Colonel J.E.B. Seely—a Brit—is in command of the Cdn. Cavalry Bde., and his headquarters is roughly 1,500 yards from the wood. Marteinson says Seely can only see the top half of the trees from his lower position. He cannot see the ground and he knows there are Germans in the wood, but he doesn’t know where or how many. The squadrons are sent into the wood independently, and when they arrive they have to dismount because of the undergrowth. “There are three squadrons of the Royal Canadian Dragoons, all advancing quite independently from each other and not knowing where the other guy is going. We get two squadrons of Fort Garrys deployed in the same way and two squadrons of the Lord Strathcona’s Horse.”

Marteinson then takes the group on a hike into Moreuil Wood. We get there by following a long, muddy track that skirts the far side of the small, dense forest. As we march along, a huge field stretches out on our right. Back in March 1918, the field was a forest.

After leaving the path, we work our way through the underbrush, where we discover a number of shell holes. The officer cadets also find rusted shell casing and other World War I debris. These finds come as no surprise because the day before—in a field facing Vimy—the group found shell casings, large pieces of shrapnel and at least three hand grenades. We are told that people and farm animals are killed or seriously injured each year by encountering the live stuff after the frost heaves it to the surface.

“The intention in here,” explains Marteinson, “is to drive the Germans out of the woods. What they didn’t know at the time was that there was a whole bag full of German machine-guns in here.” The RMC instructor and editor of the Canadian Military Journal says the number of Germans only became apparent when one of the cavalry squadrons involved in the March 30, 1918 attack—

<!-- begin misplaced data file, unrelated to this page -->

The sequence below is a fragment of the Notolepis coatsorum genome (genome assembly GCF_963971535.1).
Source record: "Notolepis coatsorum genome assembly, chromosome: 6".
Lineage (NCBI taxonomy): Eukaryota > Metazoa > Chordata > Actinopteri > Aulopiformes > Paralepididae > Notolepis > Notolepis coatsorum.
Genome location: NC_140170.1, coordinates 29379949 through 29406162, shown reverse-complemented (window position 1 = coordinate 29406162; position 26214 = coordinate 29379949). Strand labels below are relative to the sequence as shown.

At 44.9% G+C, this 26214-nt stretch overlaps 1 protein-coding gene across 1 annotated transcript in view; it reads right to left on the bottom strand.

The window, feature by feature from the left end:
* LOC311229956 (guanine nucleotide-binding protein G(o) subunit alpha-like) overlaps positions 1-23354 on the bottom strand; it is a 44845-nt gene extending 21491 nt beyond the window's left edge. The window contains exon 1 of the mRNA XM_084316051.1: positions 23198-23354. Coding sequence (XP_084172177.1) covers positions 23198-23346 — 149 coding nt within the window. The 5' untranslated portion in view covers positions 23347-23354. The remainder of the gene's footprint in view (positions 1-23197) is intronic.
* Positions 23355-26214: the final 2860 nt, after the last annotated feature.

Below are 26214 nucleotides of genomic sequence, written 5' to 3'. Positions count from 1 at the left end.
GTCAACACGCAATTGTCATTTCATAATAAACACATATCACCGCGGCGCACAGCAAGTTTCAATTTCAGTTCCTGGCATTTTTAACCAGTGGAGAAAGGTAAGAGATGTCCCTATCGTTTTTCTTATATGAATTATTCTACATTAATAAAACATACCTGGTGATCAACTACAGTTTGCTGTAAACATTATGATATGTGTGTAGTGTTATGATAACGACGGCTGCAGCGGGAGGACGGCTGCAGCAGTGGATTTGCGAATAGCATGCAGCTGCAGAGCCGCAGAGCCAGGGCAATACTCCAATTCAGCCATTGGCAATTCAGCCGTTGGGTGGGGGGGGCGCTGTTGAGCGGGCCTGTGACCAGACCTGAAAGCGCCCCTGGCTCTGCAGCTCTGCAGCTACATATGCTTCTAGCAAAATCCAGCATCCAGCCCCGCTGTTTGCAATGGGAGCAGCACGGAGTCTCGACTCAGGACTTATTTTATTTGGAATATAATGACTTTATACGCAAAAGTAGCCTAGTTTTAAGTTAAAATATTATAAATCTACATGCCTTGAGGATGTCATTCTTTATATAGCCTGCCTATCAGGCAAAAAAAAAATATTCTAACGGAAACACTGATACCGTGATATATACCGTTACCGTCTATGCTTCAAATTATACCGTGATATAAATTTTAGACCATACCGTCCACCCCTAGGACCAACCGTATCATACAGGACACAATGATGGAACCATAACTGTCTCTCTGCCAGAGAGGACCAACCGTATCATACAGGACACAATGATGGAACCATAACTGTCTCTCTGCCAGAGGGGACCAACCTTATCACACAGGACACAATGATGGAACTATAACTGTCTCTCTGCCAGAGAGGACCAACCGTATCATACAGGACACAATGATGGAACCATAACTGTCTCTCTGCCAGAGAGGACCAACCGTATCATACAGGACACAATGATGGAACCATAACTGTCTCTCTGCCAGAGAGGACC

C Squadron of the Lord Strathcona’s Horse—came around the corner and confronted them. “Lieutenant Gordon Muriel Flowerdew was leading the squadron and he was in charge mode at that stage. C Sqdn. did indeed charge through the machine-guns, turn around and charge back at them….”

Marteinson says roughly 70 per cent of C Sqdn. were killed or wounded during the attack, which caused the enemy to break and retreat. Flowerdew was wounded and died the next day. “This was a (cavalry) charge with sabres. They succeeded in killing a whole lot of Germans in the course of the charge…. Eventually the squadron got around this end of the woods and tried to recover what men they had left, and tried to pick up the wounded. Almost all of the horses involved in the charge bled to death.”

The lesson for the students was clear: “To deploy an entire cavalry brigade—one squadron at a time as they did here—with no coordination, is not the way to run a railway…. You don’t do that. It is a guaranteed way to lose a battle,” explains Marteinson.

Flowerdew was presented with the Victoria Cross, posthumously.

Aug. 8, 1918—the beginning of the Battle of Amiens—was one of the finest days for the Canadian Corps in World War I. This is because it took just a few hours for the Canadians to drive the enemy an unheard-of eight miles into German-held territory. More than 5,000 prisoners and 161 guns were captured. They had literally crushed the German forces that had faced them. Delaney says the key to victory was the “synergy of combat arms.” He says all the lessons learned up to then came into play. “It is a very modern army at this point. They are constantly on the move, constantly attacking…. Everything clicked.”

For the Germans, the defeat at Amiens was a devastating blow. “August 8 was the black day of the German army in the history of the war,” wrote Germany’s quartermaster general, Erich Ludendorff, who was the de facto commander-in-chief on the Western Front.